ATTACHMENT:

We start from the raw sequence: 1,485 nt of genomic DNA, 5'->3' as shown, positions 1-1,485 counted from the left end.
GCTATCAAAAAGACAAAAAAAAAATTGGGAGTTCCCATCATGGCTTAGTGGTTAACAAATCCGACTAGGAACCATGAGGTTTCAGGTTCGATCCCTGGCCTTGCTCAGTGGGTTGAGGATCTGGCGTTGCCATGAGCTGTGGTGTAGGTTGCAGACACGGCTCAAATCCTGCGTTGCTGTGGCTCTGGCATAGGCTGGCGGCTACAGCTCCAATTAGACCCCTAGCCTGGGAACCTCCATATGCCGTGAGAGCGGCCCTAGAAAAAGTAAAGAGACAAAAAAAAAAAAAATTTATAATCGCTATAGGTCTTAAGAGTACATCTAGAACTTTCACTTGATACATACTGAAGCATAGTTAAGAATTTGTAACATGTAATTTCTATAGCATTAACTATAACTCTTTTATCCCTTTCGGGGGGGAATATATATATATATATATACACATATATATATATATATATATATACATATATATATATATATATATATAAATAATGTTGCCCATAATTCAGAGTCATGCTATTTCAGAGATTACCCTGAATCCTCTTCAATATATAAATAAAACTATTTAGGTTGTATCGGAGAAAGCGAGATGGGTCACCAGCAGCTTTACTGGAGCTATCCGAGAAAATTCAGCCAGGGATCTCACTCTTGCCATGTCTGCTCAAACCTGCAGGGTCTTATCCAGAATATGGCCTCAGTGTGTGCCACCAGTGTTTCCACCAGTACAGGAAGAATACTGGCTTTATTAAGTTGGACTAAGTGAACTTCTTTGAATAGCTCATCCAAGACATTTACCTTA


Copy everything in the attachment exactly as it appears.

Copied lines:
We start from the raw sequence: 1,485 nt of genomic DNA, 5'->3' as shown, positions 1-1,485 counted from the left end.
GCTATCAAAAAGACAAAAAAAAAATTGGGAGTTCCCATCATGGCTTAGTGGTTAACAAATCCGACTAGGAACCATGAGGTTTCAGGTTCGATCCCTGGCCTTGCTCAGTGGGTTGAGGATCTGGCGTTGCCATGAGCTGTGGTGTAGGTTGCAGACACGGCTCAAATCCTGCGTTGCTGTGGCTCTGGCATAGGCTGGCGGCTACAGCTCCAATTAGACCCCTAGCCTGGGAACCTCCATATGCCGTGAGAGCGGCCCTAGAAAAAGTAAAGAGACAAAAAAAAAAAAAATTTATAATCGCTATAGGTCTTAAGAGTACATCTAGAACTTTCACTTGATACATACTGAAGCATAGTTAAGAATTTGTAACATGTAATTTCTATAGCATTAACTATAACTCTTTTATCCCTTTCGGGGGGGAATATATATATATATATATACACATATATATATATATATATATATACATATATATATATATATATATATAAATAATGTTGCCCATAATTCAGAGTCATGCTATTTCAGAGATTACCCTGAATCCTCTTCAATATATAAATAAAACTATTTAGGTTGTATCGGAGAAAGCGAGATGGGTCACCAGCAGCTTTACTGGAGCTATCCGAGAAAATTCAGCCAGGGATCTCACTCTTGCCATGTCTGCTCAAACCTGCAGGGTCTTATCCAGAATATGGCCTCAGTGTGTGCCACCAGTGTTTCCACCAGTACAGGAAGAATACTGGCTTTATTAAGTTGGACTAAGTGAACTTCTTTGAATAGCTCATCCAAGACATTTACCTTA